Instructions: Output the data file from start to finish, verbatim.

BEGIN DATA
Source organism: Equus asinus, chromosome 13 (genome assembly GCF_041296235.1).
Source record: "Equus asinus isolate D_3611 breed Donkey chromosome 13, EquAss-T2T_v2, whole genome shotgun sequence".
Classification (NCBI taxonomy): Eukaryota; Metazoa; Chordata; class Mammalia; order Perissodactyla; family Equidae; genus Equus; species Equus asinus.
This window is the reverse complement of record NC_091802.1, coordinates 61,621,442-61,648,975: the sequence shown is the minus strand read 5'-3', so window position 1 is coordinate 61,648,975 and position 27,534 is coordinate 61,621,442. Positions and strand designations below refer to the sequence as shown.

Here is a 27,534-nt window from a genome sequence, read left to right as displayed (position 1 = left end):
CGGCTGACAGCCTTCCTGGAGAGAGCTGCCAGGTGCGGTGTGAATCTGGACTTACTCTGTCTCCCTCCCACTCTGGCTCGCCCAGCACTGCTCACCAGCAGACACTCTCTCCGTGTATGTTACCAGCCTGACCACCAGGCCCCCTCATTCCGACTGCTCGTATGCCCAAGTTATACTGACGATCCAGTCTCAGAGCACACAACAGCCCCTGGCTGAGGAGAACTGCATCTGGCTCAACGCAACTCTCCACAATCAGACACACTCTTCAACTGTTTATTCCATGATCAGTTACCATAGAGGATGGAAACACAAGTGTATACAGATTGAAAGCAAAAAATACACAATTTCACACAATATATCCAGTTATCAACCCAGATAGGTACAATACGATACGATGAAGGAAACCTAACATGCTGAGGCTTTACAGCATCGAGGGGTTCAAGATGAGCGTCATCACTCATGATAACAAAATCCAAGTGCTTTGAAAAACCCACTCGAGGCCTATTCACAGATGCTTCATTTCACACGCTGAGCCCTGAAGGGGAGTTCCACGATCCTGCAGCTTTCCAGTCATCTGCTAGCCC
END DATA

Source organism: Equus asinus, chromosome 13 (genome assembly GCF_041296235.1).
Source record: "Equus asinus isolate D_3611 breed Donkey chromosome 13, EquAss-T2T_v2, whole genome shotgun sequence".
Classification (NCBI taxonomy): Eukaryota; Metazoa; Chordata; class Mammalia; order Perissodactyla; family Equidae; genus Equus; species Equus asinus.
This window is the reverse complement of record NC_091802.1, coordinates 61,621,442-61,648,975: the sequence shown is the minus strand read 5'-3', so window position 1 is coordinate 61,648,975 and position 27,534 is coordinate 61,621,442. Positions and strand designations below refer to the sequence as shown.

Here is a 27,534-nt window from a genome sequence, read left to right as displayed (position 1 = left end):
CGGCTGACAGCCTTCCTGGAGAGAGCTGCCAGGTGCGGTGTGAATCTGGACTTACTCTGTCTCCCTCCCACTCTGGCTCGCCCAGCACTGCTCACCAGCAGACACTCTCTCCGTGTATGTTACCAGCCTGACCACCAGGCCCCCTCATTCCGACTGCTCGTATGCCCAAGTTATACTGACGATCCAGTCTCAGAGCACACAACAGCCCCTGGCTGAGGAGAACTGCATCTGGCTCAACGCAACTCTCCACAATCAGACACACTCTTCAACTGTTTATTCCATGATCAGTTACCATAGAGGATGGAAACACAAGTGTATACAGATTGAAAGCAAAAAATACACAATTTCACACAATATATCCAGTTATCAACCCAGATAGGTACAATACGATACGATGAAGGAAACCTAACATGCTGAGGCTTTACAGCATCGAGGGGTTCAAGATGAGCGTCATCACTCATGATAACAAAATCCAAGTGCTTTGAAAAACCCACTCGAGGCCTATTCACAGATGCTTCATTTCACACGCTGAGCCCTGAAGGGGAGTTCCACGATCCTGCAGCTTTCCAGTCATCTGCTAGCCC